In addition, you want to add 3 cups of Espoma Rose-tone to the soil at planting time and monthly during the summer until the end of August or 6 weeks before first frost date. It’s important to give your Roses the proper nutrition they need as it helps to keep them disease and insect-free and promotes winter hardiness.

The more quickly your plant gets established after planting, the stronger it becomes and the less opportunity there is for it to be attacked be insects or disease. Having strong, healthy plants is the key to successfully wintering your Roses.

Proper placement of your Rose within your garden is also important. Roses benefit from being planted in areas where they are protected from the wind, especially a harsh, drying, winter wind, yet in a location with enough air circulation during the growing season, so that disease is not an issue. Since Roses can be prone to insect and disease problems, constant monitoring for issues and timely treatment as necessary is imperative.

Fall Preparation/Hardening Off:

At the end of August it is important to stop feeding your Roses Espoma Rose-tone or any other nitrogen fertilizers. Nitrogen fertilizers promote growth of the stems, something that is undesirable going into winter. You should continue to water your plants as needed, as you will want your plants hydrated going into winter.

Approximately 3 weeks into September, you should stop spraying for diseases and insects. You should also stop “deadheading” any flowers at this time. Continue to water your plants as needed.

Around the third to fourth week of October, after we have had several frosts, but before the ground freezes, start the winterization process.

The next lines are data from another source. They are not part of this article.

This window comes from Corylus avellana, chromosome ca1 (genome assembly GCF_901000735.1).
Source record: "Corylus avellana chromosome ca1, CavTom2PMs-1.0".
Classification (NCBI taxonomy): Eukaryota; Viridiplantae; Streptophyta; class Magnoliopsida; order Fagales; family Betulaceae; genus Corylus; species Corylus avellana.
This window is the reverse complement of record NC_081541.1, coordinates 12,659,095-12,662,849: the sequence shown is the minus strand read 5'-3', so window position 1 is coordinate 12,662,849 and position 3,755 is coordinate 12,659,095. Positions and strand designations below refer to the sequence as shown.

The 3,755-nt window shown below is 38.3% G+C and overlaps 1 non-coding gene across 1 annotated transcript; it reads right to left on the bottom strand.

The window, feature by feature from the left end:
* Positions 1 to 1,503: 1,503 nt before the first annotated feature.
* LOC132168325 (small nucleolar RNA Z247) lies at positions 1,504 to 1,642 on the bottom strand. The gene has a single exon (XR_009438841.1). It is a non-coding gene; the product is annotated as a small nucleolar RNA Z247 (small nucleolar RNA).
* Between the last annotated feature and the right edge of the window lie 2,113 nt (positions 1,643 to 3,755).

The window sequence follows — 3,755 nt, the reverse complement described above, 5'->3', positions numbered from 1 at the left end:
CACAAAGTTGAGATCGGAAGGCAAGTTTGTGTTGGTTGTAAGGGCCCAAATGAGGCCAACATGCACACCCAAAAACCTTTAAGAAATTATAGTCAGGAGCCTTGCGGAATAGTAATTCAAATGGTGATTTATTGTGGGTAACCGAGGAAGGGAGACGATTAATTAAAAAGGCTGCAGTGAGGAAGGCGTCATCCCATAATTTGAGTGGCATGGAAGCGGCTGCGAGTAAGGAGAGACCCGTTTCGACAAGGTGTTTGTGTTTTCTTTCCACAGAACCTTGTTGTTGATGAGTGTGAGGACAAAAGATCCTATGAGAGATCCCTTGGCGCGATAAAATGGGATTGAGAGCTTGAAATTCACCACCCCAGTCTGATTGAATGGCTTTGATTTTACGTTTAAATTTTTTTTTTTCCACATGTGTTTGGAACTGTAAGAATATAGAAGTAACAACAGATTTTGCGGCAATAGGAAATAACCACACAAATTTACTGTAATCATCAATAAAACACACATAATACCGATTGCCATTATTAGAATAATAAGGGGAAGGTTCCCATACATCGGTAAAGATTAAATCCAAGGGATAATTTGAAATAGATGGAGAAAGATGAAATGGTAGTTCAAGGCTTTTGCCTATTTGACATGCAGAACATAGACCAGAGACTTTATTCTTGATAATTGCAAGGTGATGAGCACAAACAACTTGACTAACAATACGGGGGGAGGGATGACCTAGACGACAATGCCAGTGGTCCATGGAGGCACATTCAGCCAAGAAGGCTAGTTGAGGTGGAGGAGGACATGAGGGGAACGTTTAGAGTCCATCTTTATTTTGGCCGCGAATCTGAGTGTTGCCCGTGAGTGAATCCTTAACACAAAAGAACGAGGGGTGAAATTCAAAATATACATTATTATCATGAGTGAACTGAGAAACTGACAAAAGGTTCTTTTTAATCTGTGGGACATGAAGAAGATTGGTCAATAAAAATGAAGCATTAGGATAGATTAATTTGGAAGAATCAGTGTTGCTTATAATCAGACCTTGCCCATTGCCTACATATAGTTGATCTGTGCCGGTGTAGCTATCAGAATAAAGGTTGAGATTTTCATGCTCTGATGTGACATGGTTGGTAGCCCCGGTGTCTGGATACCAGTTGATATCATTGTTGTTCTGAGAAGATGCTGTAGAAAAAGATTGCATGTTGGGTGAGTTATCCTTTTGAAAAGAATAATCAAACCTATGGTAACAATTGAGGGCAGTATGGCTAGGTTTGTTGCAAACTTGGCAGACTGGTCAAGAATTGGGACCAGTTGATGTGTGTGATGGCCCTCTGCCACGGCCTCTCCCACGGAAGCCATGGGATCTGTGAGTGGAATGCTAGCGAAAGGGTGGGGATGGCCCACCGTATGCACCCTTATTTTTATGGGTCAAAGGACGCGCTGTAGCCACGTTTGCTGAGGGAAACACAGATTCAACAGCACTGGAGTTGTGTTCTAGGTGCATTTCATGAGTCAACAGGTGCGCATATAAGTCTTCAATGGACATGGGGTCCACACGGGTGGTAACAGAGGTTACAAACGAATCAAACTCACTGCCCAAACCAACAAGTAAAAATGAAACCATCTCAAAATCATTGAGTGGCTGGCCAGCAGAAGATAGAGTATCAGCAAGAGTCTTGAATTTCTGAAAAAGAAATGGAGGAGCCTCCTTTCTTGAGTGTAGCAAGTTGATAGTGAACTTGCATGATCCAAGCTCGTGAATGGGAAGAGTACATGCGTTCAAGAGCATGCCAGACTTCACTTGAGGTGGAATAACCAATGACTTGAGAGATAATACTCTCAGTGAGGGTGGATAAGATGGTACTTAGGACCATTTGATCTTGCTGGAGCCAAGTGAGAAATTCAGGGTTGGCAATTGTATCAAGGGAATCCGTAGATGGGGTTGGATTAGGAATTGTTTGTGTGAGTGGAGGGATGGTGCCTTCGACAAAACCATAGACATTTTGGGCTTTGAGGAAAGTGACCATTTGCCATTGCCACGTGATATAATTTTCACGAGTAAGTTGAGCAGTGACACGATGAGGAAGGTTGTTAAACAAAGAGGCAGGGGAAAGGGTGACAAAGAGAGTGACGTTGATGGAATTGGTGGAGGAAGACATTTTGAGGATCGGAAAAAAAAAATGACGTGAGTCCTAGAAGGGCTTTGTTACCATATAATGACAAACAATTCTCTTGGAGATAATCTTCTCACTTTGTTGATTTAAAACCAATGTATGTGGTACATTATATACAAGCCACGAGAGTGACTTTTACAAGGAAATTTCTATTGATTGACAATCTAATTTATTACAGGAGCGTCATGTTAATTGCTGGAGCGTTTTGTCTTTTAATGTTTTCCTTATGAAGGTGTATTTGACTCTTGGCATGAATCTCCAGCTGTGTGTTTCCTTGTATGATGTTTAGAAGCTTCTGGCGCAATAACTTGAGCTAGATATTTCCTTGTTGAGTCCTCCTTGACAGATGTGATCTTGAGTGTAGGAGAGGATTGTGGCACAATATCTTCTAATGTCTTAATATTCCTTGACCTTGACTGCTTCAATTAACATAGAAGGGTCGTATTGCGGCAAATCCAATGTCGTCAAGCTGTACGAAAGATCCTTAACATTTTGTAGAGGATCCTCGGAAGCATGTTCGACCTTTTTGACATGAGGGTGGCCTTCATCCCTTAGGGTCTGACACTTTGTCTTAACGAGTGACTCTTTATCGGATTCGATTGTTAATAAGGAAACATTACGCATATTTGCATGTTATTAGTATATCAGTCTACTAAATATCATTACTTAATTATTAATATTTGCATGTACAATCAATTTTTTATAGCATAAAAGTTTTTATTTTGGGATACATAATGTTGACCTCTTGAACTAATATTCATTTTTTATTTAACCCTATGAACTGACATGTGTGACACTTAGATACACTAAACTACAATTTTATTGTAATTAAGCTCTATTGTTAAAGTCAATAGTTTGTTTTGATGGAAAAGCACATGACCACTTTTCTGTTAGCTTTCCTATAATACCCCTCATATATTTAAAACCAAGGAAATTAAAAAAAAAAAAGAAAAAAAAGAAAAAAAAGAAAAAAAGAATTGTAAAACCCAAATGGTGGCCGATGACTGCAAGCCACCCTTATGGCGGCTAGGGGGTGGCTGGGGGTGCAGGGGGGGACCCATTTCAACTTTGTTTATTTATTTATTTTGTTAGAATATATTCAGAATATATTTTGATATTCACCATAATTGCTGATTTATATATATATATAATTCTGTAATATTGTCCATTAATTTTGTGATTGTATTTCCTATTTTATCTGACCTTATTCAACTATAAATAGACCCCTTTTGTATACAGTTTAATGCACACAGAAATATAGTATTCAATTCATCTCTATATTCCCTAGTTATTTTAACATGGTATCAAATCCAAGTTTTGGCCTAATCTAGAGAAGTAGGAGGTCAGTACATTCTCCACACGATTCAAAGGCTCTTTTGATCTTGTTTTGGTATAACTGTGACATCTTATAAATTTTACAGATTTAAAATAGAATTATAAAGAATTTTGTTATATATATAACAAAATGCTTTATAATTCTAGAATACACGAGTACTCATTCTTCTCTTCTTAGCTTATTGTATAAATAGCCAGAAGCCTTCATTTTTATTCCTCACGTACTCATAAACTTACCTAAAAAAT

Winterization:

Remove all leaves and debris from around the base of the plant and from within the branches of the plant. Do not compost these leaves and canes, as diseases and insects can over-winter in this debris.

The canes should be pruned according to the method of winterization you are using and the type of Roses you have.

Hilling with Soil:

Use a sharp bi-pass pruner to prune the canes to 30-36”. This is simply to get rid of long canes that can become ice-laden and wind-whipped and damaged. Cut out any dead canes at the base.

Pruning should occur at a node and just above an outward facing bud. Tie the tips of the canes together with twine to prevent breakage.

Pile new soil or soil brought from another area of the garden around the base of the plant. Make sure to firm the soil around the plant. Mound the soil 12” deep by 12” wide around the canes. Soil conducts heat, so this mound of soil with conduct heat up into the stem. The soil will prevent temperature fluctuations and help insulate the Rose.

Around the second week of November, or when the soil freezes hard, add a layer of mulch. You can use bark mulch, leaves, straw or pine needles.

Hilling with Mulch:

 As opposed to soil, you can also do hilling with just mulch. It does not conduct heat as well as the soil, but it will still act as an insulator. If you are just using mulch, make the mound at least 18:” high and wide.

Winterizing Structures:

Winterizing Structure